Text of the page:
November 13, 2011 in Sports

Second half of NFL season a new beginning for 2-6 Seahawks

John Boyle Everett Herald
 
Associated Press photo

Marshawn Lynch and the Seahawks still hope for a strong finish despite long playoff odds.
(Full-size photo)

RENTON, Wash. – In the first half of the season, the Seahawks learned a lot of painful lessons.

Today, when Seattle hosts Baltimore to kick off the second half of a so-far disappointing 2011, the hope is to turn those lessons into progress; to take the many mistakes from the first eight games – the turnovers and penalties in particular – and clean them up.

“You can take what you learned from it and just try to use it in the second half,” quarterback Tarvaris Jackson said. “The mistakes you made – don’t try and make those same mistakes and just build on it. We feel like we’re starting over in the second half of the season. We’re a 2-6 team, but we’re kind of coming in looking at it like we’re 0-0 and just trying to go undefeated.”

The unfortunate reality for the Seahawks is that, even if they somehow did go undefeated, as Jackson is striving for, they’d still have little chance of catching the 7-1 San Francisco 49ers, who have a stranglehold on the NFC West. No, the rest of this season isn’t about a playoff run for Seattle, but even with that goal out of the picture, the Seahawks feel like they have plenty to gain over the next eight weeks, starting today against a very tough opponent in the Ravens.

“The goal is to just keep pushing,” linebacker David Hawthorne said. “We feel like we’re on the brink of something. If we just keep working hard and continue doing the things we do, it will click for us and we’ll come together as a complete team. We knew we were going to have growing pains, and we’ve had them. So the whole vibe around here is just keep pushing, keep our heads down and keep working.”

No player, until it becomes mathematically impossible, will give up on the goal of making the playoffs, but the Seahawks also are confident that, no matter what happens in the next couple of weeks, they’ll stay motivated regardless of the playoff picture.

“It’s still ball,” safety Earl Thomas said. “You still have pride, and you never know what can happen. We’ll just take it one game at a time, and we’ll just see what happens down the line.”

And make no mistake, losing record or not, this is not the same as the Seahawks’ dismal 2008 and 2009 seasons, which yielded a total of nine wins over a 32-game span. Those teams were made up of veteran-laden rosters that were built to win right away, while this group, as Hawthorne notes, was expected to go through growing pains.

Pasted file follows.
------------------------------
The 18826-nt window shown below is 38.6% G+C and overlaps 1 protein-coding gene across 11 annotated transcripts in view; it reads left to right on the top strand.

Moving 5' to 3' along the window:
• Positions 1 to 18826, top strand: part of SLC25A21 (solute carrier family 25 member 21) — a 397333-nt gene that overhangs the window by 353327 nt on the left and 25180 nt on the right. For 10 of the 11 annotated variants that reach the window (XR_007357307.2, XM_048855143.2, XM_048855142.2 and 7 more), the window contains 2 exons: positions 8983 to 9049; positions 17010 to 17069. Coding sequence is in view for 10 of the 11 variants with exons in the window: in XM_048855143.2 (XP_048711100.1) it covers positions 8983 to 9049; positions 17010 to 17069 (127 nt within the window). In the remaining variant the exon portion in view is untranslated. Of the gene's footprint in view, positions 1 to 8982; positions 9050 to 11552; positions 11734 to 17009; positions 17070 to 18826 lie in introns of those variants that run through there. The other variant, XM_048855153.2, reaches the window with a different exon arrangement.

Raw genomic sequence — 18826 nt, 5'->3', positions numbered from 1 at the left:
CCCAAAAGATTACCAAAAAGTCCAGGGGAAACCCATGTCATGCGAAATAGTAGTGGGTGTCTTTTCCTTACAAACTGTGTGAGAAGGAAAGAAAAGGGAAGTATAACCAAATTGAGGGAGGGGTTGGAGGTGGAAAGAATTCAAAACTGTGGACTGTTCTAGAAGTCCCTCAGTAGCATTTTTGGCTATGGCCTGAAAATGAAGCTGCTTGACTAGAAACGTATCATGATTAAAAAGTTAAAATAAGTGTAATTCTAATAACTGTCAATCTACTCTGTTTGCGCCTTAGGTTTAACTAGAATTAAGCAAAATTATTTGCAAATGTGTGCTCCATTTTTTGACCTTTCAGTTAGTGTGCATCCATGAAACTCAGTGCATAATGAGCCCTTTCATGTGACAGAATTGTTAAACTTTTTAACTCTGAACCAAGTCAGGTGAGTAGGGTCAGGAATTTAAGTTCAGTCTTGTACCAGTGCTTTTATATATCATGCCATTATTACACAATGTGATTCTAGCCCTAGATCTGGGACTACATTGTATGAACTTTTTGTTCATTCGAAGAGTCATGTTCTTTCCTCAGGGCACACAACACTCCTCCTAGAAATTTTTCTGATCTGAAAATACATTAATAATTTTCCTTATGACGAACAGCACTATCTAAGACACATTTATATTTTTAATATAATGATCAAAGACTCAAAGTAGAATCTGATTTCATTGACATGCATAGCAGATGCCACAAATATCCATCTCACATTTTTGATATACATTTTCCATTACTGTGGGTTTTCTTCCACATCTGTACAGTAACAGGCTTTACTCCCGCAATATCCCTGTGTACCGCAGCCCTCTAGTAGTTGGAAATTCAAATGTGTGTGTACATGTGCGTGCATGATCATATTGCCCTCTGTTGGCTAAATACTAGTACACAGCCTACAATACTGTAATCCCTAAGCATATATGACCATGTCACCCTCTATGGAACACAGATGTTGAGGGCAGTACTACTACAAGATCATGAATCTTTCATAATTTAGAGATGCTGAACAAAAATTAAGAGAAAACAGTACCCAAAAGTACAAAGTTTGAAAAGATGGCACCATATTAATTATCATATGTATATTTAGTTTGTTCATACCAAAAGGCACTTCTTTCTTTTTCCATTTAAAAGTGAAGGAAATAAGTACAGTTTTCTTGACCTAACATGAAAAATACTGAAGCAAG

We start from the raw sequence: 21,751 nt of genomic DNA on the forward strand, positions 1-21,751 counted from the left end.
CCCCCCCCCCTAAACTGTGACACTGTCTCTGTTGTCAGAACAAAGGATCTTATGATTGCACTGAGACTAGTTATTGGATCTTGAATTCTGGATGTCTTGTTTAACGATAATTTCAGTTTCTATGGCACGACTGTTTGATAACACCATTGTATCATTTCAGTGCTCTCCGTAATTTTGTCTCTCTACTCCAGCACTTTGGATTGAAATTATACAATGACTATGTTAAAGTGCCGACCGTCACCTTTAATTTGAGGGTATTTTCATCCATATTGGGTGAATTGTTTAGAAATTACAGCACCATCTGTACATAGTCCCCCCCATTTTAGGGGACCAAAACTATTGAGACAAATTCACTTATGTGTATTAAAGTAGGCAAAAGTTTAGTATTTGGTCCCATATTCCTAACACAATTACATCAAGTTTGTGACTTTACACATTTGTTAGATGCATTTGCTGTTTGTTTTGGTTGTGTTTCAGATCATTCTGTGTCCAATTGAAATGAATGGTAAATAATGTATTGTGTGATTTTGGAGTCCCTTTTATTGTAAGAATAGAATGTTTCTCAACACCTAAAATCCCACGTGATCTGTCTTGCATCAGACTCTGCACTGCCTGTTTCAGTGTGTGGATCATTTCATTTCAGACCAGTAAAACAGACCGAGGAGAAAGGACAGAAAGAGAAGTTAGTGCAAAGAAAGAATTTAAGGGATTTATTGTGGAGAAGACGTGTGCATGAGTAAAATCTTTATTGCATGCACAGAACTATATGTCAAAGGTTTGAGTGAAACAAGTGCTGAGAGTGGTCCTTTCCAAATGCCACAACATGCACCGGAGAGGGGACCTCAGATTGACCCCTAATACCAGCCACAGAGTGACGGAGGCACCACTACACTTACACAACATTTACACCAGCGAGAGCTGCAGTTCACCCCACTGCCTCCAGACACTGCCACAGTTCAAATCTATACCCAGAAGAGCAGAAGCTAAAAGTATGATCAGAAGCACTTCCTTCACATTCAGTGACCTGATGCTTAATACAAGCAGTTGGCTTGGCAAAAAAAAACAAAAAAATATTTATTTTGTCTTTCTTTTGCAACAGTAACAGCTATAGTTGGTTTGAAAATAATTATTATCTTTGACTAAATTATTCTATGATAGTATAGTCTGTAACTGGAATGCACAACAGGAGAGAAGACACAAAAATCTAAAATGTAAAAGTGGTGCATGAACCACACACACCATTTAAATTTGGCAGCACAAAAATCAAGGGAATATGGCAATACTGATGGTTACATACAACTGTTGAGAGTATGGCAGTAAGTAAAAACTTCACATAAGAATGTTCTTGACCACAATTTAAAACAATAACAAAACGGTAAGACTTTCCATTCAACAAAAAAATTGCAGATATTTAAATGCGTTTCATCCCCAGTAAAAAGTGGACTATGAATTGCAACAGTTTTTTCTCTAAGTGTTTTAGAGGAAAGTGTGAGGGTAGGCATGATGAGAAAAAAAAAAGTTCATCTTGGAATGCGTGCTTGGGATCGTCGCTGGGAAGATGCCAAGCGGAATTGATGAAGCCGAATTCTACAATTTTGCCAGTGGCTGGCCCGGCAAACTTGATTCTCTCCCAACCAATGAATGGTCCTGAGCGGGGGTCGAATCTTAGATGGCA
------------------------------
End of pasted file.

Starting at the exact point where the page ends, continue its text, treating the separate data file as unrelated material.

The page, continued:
Have those growing pains been worse than the Seahawks would have hoped? Of course. But despite its record, this team has been competitive in most of its games this season, something that could not be said in 2009, or even last year in many of Seattle’s losses before things turned around in time to win the division and a playoff game.

Other than the Week 2 loss in Pittsburgh, which was a beat-down from start to finish, the Seahawks have been in every game in the second half. Now this young team hopes it can take the tough lessons it learned over the past eight games and turn them into more victories in the next eight weeks.

“We’ve been in a lot of close games,” Thomas said. “Almost every game we’ve been in, we’ve had a chance to win it. We’ve just got to finish, that’s it… We’re not down around here. We’re ready to finish strong.”

The Seahawks don’t feel like they need to make any drastic changes to turn things around in the second half. They’ve been penalized 70 times through eight games, and have a minus-eight turnover ratio in their six losses. It doesn’t take a rocket scientist to figure out that those kinds of mistakes will kill a team, particularly a young one with little margin for error.

“There’s no secret to this,” center Max Unger said. “It’s eliminating penalties, positive run yards and explosive plays. It’s so basic. It’s just the same stuff that’s been killing us.”

While Seahawks coach Pete Carroll would have never said before the year that he expected anything less than another division championship, he also knew this could be a challenging year. He and general manager John Schneider have made more than 500 roster moves since taking over in January of 2010, and while they both hoped for better results this season, this team is being built for the long haul, not for the 2011 season.


Thoughts and opinions on this story? Click here to comment >>

Get stories like this in a free daily email